Former world champion Kimi Raikkonen announced on Wednesday that he will retire from Formula One at the end of the season, 20 years after making his debut in the sport.
The 41-year-old Finn has won just two points this year for the struggling Alfa Romeo team.
He won the world championship in 2007 while driving for Ferrari, pipping then-McLaren pair Fernando Alonso and Lewis Hamilton to the title by a single point.
"This is it. This will be my last season in Formula One," Raikkonen said in a statement on Instagram.
"This is a decision I did during last winter. It was not an easy decision but after this season it is time for new things."
He holds the record for most Formula One race entries with 344 and has 21 Grand Prix wins to his name, as well as 18 pole positions and 103 podium finishes.
Raikkonen made his F1 debut with Sauber in 2001 before enjoying success during a five-year spell with McLaren, winning nine races, seven of which came in 2005 when he finished second in the drivers' standings behind Alonso.
His finest moment came two years later when he capped his debut season for Ferrari with a dramatic world championship triumph.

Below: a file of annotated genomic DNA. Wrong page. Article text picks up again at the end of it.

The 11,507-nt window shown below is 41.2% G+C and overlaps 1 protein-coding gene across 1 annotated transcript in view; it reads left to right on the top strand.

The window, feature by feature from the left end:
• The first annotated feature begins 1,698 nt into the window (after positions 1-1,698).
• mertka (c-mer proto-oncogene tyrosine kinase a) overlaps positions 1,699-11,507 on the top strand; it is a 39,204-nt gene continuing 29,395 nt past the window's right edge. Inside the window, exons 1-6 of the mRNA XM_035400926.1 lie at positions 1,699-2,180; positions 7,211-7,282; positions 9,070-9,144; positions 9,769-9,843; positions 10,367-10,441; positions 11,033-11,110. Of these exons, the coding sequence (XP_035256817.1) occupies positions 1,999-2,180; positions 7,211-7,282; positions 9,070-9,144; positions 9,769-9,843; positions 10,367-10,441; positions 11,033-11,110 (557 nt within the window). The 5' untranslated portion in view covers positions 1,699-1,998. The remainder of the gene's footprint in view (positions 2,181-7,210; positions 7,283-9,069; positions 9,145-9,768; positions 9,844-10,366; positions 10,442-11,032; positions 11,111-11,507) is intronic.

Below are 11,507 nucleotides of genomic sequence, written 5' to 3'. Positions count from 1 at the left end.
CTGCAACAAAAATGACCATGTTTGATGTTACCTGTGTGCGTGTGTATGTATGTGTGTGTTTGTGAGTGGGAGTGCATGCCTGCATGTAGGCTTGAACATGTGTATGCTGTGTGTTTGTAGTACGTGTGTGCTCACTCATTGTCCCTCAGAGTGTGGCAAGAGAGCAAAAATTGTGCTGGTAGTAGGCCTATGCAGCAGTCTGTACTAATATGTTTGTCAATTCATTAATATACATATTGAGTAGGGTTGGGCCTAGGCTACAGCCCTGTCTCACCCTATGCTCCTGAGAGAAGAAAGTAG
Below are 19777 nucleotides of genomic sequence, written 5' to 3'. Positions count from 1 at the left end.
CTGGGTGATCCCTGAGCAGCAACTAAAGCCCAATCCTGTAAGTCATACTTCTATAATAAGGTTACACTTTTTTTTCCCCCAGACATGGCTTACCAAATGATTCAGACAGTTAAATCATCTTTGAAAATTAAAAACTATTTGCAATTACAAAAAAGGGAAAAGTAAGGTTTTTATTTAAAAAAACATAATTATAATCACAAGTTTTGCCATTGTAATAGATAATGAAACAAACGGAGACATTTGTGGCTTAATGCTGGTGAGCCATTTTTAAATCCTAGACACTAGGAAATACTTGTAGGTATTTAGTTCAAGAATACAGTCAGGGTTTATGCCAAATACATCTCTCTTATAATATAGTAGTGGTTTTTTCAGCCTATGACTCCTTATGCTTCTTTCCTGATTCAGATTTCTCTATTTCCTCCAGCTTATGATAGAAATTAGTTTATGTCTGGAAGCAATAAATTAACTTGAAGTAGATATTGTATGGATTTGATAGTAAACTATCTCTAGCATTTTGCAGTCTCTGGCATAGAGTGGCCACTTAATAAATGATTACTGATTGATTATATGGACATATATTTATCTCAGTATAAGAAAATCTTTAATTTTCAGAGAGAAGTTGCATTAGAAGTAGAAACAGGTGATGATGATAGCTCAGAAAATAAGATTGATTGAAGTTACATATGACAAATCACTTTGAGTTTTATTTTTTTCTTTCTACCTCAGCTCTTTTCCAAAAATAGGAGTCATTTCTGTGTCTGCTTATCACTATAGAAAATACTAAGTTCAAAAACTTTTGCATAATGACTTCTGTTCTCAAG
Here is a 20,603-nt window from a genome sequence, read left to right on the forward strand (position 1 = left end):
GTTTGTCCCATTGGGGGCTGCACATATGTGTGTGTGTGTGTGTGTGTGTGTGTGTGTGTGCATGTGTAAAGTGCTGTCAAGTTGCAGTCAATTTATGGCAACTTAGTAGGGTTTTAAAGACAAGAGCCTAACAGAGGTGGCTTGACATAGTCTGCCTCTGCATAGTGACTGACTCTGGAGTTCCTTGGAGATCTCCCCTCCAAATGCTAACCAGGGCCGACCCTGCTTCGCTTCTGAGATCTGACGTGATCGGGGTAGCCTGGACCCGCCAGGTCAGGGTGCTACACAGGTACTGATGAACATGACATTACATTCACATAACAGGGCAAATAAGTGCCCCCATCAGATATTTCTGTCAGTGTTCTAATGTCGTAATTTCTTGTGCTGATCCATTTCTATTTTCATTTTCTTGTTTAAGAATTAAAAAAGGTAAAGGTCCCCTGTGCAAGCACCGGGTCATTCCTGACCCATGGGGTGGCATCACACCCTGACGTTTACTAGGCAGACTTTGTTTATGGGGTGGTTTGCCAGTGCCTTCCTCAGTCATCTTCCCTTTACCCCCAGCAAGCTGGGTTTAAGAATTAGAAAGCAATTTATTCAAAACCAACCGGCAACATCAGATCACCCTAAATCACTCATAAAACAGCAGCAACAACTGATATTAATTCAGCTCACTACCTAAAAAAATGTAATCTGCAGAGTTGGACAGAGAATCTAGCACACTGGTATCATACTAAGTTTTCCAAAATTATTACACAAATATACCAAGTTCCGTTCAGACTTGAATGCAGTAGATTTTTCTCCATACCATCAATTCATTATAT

Raikkonen left the sport for two years in 2010 and 2011 and raced in NASCAR and the world rally championship.
But he returned with Lotus in 2012 before rejoining Ferrari two years later.
His last race win came at the 2018 United States Grand Prix but he left Ferrari for Alfa Romeo at the end of that season.
The Italian manufacturer have found themselves regularly at the back of the grid in the last two campaigns, with Raikkonen posting just six points since the start of last year.
"Even though the season is still on, I want to thank my family, all my teams, everyone involved in my racing career and especially all of you great fans that have been rooting for me all this time," added Raikkonen, nicknamed 'The Iceman'.
Media reports have linked his compatriot Valtteri Bottas with a move to replace him, which would free up a seat alongside Hamilton at Mercedes for promising Williams driver George Russell.